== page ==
My Aunt Dean

My Aunt Dean

Born Jan. 10, 1955 – Died June 11, 2018

My Aunt Dean was an amazing woman.  She possessed all of the great qualities of her mother, my Grandmother, Bettie Jo Bertram.  She was headstrong, brave and lived life on her own terms.  She also possessed all the great qualities of her father, my Grandfather, Dean Bertram, of whom a name she shared.

Aunt Dean moved to Little Rock in the 80’s, a bold step-away from her middle-class upbringing in Van Buren.  She made amazing friends, had ups and downs, but lived her life the way she chose to live it, despite I’m sure the protest of my Nona.  When she came to visit, she always had a smile on her face.  She would take me in the summer for a week or two and showed me Little Rock, my first big city and always made sure it was a great week.

Three things my Aunt Dean did for me that I wish I could have thanked her for.  The first was in the mid-80’s.  She had brought one of her friends down for this visit and I remember they had something that would fascinate me for a long time after using it.  One of the first laptop computers.   I played Pong and some type of rudimentary version of a racing game and used the word processor to type a silly letter to her.  She literally gave me the opportunity, a decade before I would own my own computer, to use something I would use for the rest of my life.   The second thing my Aunt Dean gave me, unbeknownst to her, was the opportunity to have a first crush and a first kiss.  One of her very good friends at the time had a daughter that was my age, I believe I was 10 or 11.  We would go to Magic Springs together and then back to their house where Linsey and I would play.  This girl was pretty wild for a 10-year-old, haha.  She taught me how to make a blowtorch out of a hairspray can and smoked cigarettes.  Aunt Dean would have lost her mind if she knew, haha.  I remember kissing Linsey the first time in her room, the first of many over the years, while visiting Aunt Dean.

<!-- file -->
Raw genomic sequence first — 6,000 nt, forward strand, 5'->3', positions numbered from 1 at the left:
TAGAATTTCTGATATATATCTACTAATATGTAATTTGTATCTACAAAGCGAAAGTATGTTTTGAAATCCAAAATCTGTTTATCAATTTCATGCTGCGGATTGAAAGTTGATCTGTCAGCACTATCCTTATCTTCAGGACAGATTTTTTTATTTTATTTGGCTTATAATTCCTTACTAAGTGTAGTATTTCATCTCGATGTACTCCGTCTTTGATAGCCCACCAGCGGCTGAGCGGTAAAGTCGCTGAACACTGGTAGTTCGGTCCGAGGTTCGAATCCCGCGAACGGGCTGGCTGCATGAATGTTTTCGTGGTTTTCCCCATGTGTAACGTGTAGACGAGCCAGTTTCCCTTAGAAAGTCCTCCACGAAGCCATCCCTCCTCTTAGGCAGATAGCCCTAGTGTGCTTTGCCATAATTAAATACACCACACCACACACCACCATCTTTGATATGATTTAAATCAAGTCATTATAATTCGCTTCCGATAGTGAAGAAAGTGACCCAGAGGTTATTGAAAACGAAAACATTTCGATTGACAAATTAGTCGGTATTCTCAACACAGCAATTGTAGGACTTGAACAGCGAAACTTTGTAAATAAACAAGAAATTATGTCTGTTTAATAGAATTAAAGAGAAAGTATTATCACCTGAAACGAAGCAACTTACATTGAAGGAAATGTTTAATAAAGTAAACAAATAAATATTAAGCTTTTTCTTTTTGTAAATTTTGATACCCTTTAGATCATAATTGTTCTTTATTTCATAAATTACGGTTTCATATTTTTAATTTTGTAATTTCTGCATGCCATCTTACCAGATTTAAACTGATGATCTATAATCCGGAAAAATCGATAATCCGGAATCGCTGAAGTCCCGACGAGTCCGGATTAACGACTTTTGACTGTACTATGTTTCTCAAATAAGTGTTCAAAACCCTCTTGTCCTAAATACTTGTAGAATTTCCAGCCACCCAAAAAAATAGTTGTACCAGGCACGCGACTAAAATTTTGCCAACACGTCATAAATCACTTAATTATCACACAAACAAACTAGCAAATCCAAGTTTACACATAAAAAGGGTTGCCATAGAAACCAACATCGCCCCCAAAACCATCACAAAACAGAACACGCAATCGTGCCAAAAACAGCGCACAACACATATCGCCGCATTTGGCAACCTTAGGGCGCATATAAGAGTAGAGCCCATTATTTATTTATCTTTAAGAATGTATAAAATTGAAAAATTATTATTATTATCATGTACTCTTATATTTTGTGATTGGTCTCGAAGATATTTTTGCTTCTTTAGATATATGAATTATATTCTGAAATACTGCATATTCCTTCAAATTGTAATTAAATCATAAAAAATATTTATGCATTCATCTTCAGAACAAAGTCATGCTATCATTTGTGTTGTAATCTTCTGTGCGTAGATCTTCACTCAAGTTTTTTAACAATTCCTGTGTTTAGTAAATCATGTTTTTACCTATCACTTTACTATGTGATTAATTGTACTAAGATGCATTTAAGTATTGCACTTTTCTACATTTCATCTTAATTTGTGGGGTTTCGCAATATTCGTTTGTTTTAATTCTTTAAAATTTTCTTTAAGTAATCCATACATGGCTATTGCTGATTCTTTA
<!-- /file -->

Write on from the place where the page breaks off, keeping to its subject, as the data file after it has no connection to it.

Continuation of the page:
The third thing my Aunt Dean did for me was the most important.  My mother developed breast cancer when I was 12.  I was for the first time in my life truly aware of the concept of life and death.  My Mom was one of the clinical trial volunteers for a particularly nasty version of chemotherapy, Red Devil.  It is exactly as it sounds.   I will never forget the conversation I had with my Aunt, as I cried on her shoulder, scared of what would happen to me.  She grabbed my face, looked me dead in the eyes and said words I will never forget, “As long as I am here, you will always have a home with me, I will always love you and I will always be there for you and if the worst ever did happen, which it won’t, you will live with me and you will be OK”.

Her assertive and kind words comforted a very scared, very confused 12-year-old boy who was terrified beyond words.   I knew then, no matter what, I would be OK.  My Aunt gave me that peace at the most chaotic time of my life.  For that and many other moments, I will always love her and she will always live in my heart.

Aunt Dean eventually reconnected with the love of her life and finally found her forever home.  She and my Uncle Chuck loved each other deeply and it showed through in the way they interacted, spoke and treated each other.  I hope to be so lucky and the fact that she met Chuck later in her life is the last gift my Aunt has given me, hope.   Hope that if you hang in there long enough, you will meet someone who accepts you for who you are, good and the bad and doesn’t care about your past.  Only the future they want to spend with you.

My Aunt could be stern and like her mother before her, had little qualms telling you if she wasn’t pleased with your actions.  She also held no grudges and was always there to help when needed.  Her absence will be missed greatly by all those she came into contact with who knew her and especially by her family.  My Uncle and Mother lost a best friend, a piece of their childhood and their adulthood while closing a chapter on their lives. My sympathy and heart goes out to them both, as I feel an emptiness in knowing I will never hear her voice, gently scolding me or giving me advice.

So Aunt Dean, I don’t know if they let you read blogs in heaven, but if they do, know that I love you and will miss you until the day I join you and the rest of the gang up in heaven.  I apologize for all the times in the future when you look down and say, “Joooey!”.   I just wish you were here to say it in person.

Proverbs 31:25-27
She is clothed with strength and dignity, and she laughs without fear of the future. When she speaks, her words are wise, and she gives instructions with kindness.  She carefully watches everything in her household and suffers nothing from laziness.”

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